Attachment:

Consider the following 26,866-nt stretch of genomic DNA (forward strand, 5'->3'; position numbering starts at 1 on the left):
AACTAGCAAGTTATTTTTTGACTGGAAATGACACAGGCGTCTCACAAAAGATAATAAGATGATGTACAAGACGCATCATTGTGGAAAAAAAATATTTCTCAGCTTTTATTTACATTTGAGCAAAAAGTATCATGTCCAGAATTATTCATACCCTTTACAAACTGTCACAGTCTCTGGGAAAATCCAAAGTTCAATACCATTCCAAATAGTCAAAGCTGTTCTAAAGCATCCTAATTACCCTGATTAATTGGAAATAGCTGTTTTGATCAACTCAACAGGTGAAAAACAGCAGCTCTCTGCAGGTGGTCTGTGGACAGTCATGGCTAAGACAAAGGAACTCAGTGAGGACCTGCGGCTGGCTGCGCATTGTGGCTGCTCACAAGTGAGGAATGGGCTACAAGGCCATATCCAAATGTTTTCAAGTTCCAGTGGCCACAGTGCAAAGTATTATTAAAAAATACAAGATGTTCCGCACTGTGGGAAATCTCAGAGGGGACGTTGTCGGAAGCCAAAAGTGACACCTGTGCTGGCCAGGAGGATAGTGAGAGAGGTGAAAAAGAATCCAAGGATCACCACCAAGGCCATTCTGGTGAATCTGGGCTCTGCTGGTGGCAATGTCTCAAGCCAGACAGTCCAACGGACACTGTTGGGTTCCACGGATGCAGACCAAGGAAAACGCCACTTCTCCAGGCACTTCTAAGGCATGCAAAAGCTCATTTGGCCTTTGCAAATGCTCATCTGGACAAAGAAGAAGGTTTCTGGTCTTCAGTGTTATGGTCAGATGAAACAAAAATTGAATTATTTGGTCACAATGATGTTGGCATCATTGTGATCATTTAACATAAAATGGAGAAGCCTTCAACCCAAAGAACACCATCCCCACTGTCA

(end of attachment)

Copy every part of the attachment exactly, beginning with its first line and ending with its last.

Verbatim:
Consider the following 26,866-nt stretch of genomic DNA (forward strand, 5'->3'; position numbering starts at 1 on the left):
AACTAGCAAGTTATTTTTTGACTGGAAATGACACAGGCGTCTCACAAAAGATAATAAGATGATGTACAAGACGCATCATTGTGGAAAAAAAATATTTCTCAGCTTTTATTTACATTTGAGCAAAAAGTATCATGTCCAGAATTATTCATACCCTTTACAAACTGTCACAGTCTCTGGGAAAATCCAAAGTTCAATACCATTCCAAATAGTCAAAGCTGTTCTAAAGCATCCTAATTACCCTGATTAATTGGAAATAGCTGTTTTGATCAACTCAACAGGTGAAAAACAGCAGCTCTCTGCAGGTGGTCTGTGGACAGTCATGGCTAAGACAAAGGAACTCAGTGAGGACCTGCGGCTGGCTGCGCATTGTGGCTGCTCACAAGTGAGGAATGGGCTACAAGGCCATATCCAAATGTTTTCAAGTTCCAGTGGCCACAGTGCAAAGTATTATTAAAAAATACAAGATGTTCCGCACTGTGGGAAATCTCAGAGGGGACGTTGTCGGAAGCCAAAAGTGACACCTGTGCTGGCCAGGAGGATAGTGAGAGAGGTGAAAAAGAATCCAAGGATCACCACCAAGGCCATTCTGGTGAATCTGGGCTCTGCTGGTGGCAATGTCTCAAGCCAGACAGTCCAACGGACACTGTTGGGTTCCACGGATGCAGACCAAGGAAAACGCCACTTCTCCAGGCACTTCTAAGGCATGCAAAAGCTCATTTGGCCTTTGCAAATGCTCATCTGGACAAAGAAGAAGGTTTCTGGTCTTCAGTGTTATGGTCAGATGAAACAAAAATTGAATTATTTGGTCACAATGATGTTGGCATCATTGTGATCATTTAACATAAAATGGAGAAGCCTTCAACCCAAAGAACACCATCCCCACTGTCA